Michael Flynn: what we know and what it means

Michael Flynn: what we know and what it means

Photo: Michael Flynn arrives in D.C. federal court Dec. 1, 2017. Credit: Reuters


Retired Gen. Michael Flynn, who famously served as President Donald Trump's national security adviser for 24 days, has pleaded guilty in D.C. federal court to lying to the FBI about conversations that took place with the Russian ambassador before the inauguration.

And so far, that is exactly what everyone knew he did, as early as Feb. 9.

Read the complaint filed by Special Counsel Robert Mueller here.

What we didn't know is that, according to ABC News, an anonymous confidant of Flynn says that the retired lieutenant general is prepared to testify that Donald Trump had directed him during the presidential transition to contact then Ambassador Sergei Kislyak about working together to defeat ISIS in Syria.

If that is true, then the idea of collusion to win the election is still not proven. The allegation of Trump's requesting that Flynn contact Kislyak merely proves he was trying to get ahead on a relationship to defeat the Islamic State. At least for now. Is that illegal? Since Flynn spoke to Kislyak during the transition, he was technically a private citizen and could be prosecuted under the Logan Act (more on that below).

The Mueller complaint states that Flynn lied to the FBI about talking to Kislyak about the sanctions that were known to be in the works by President Barack Obama, when secretly recorded phone calls show that he did, in fact, discuss said sanctions.

It was on February 9 of this year that the world first learned about the recorded phone calls, from "current and former senior U.S. officials" speaking to the Washington Post and "current and former American officials" speaking to The New York Times. Those same officials said that Flynn's attempting diplomacy as a private citizen was "highly inappropriate."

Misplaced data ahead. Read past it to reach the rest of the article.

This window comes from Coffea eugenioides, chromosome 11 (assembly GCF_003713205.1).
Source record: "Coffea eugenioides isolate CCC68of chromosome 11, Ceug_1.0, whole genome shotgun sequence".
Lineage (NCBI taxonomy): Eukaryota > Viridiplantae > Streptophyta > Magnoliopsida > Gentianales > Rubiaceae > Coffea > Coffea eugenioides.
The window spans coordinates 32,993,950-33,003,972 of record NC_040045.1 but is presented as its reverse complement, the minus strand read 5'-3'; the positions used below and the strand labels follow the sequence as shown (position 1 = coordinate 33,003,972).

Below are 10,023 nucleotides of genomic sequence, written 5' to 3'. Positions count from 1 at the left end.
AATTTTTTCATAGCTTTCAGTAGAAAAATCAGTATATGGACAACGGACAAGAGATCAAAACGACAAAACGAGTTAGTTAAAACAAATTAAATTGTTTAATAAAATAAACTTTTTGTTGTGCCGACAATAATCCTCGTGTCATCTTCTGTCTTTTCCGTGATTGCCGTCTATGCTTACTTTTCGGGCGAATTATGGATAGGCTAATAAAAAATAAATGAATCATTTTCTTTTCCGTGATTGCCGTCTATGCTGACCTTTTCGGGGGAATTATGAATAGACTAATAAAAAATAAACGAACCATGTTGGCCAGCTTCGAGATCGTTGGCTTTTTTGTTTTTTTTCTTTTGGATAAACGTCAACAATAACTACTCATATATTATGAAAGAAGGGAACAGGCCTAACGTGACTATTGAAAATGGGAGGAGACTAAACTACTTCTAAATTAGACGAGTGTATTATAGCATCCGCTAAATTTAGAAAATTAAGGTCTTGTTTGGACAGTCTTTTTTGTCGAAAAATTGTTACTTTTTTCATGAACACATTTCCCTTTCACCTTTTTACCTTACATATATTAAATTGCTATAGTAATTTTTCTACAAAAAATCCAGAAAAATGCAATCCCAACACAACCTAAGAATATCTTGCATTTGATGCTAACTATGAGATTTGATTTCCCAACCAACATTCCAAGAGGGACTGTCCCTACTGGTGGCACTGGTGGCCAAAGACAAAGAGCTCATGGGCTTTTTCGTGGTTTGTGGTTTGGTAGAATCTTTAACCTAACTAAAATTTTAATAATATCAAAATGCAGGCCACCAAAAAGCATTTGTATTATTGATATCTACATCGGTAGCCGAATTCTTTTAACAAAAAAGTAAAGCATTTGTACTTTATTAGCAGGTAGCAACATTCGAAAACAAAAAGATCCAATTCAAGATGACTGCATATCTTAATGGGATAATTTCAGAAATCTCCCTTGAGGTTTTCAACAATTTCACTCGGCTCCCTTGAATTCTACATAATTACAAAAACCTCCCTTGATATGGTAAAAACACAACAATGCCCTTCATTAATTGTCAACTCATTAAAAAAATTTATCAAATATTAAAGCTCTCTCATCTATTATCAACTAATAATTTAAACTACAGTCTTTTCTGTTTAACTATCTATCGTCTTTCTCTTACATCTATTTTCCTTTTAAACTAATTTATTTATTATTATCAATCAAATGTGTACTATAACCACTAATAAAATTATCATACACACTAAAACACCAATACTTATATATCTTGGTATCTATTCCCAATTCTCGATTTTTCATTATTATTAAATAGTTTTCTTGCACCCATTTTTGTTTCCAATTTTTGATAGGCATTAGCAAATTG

The Post's article showed an inconsistency between what Vice President Mike Pence was telling the media (that Flynn did not discuss sanctions with Kislyak) and what the secretly recorded phone calls revealed. Here's how the phone calls were explained by the Post:

"Neither of those assertions is consistent with the fuller account of Flynn’s contacts with Kislyak provided by officials who had access to reports from U.S. intelligence and law enforcement agencies that routinely monitor the communications of Russian diplomats. Nine current and former officials, who were in senior positions at multiple agencies at the time of the calls, spoke on the condition of anonymity to discuss intelligence matters."

According to the Post, even former Obama administration holdovers that were currently serving in the government could not agree with each other on whether Flynn's conversations violated the Logan Act, a law dating back to 1799 that prohibits a U.S. citizen from discussing matters with a foreign power regarding a dispute with the United States. Read the original Logan Act here.

Those who are waiting for the smoking gun, take heart: The Post article quotes these same officials as asserting that Flynn had been in contact with Kislyak before the Nov. 8 election.

"The talks were part of a series of contacts between Flynn and Kislyak that began before the Nov. 8 election and continued during the transition, officials said. In a recent interview, Kislyak confirmed that he had communicated with Flynn by text message, by phone and in person, but declined to say whether they had discussed sanctions."

In a statement, Flynn said: "It has been extraordinarily painful to endure these many months of false accusations of ‘treason’ and other outrageous acts,” Flynn said in a statement. “Such false accusations are contrary to everything I have ever done and stood for. But I recognize that the actions I acknowledged in court today were wrong, and, through my faith in God, I am working to set things right.”

So far, Flynn has pleaded guilty to what secretly recorded conversations with the Russian ambassador already revealed that he did: he lied. Whether this plea is part of a bargain with the special counsel in exchange for damaging information on the President remains to be seen. So far, the anonymous confidant says the President wanted cooperation against ISIS. In the coming weeks and months, we shall see if any secretly recorded discussions of the Russian delegation show collusion with the Trump campaign to influence the election.

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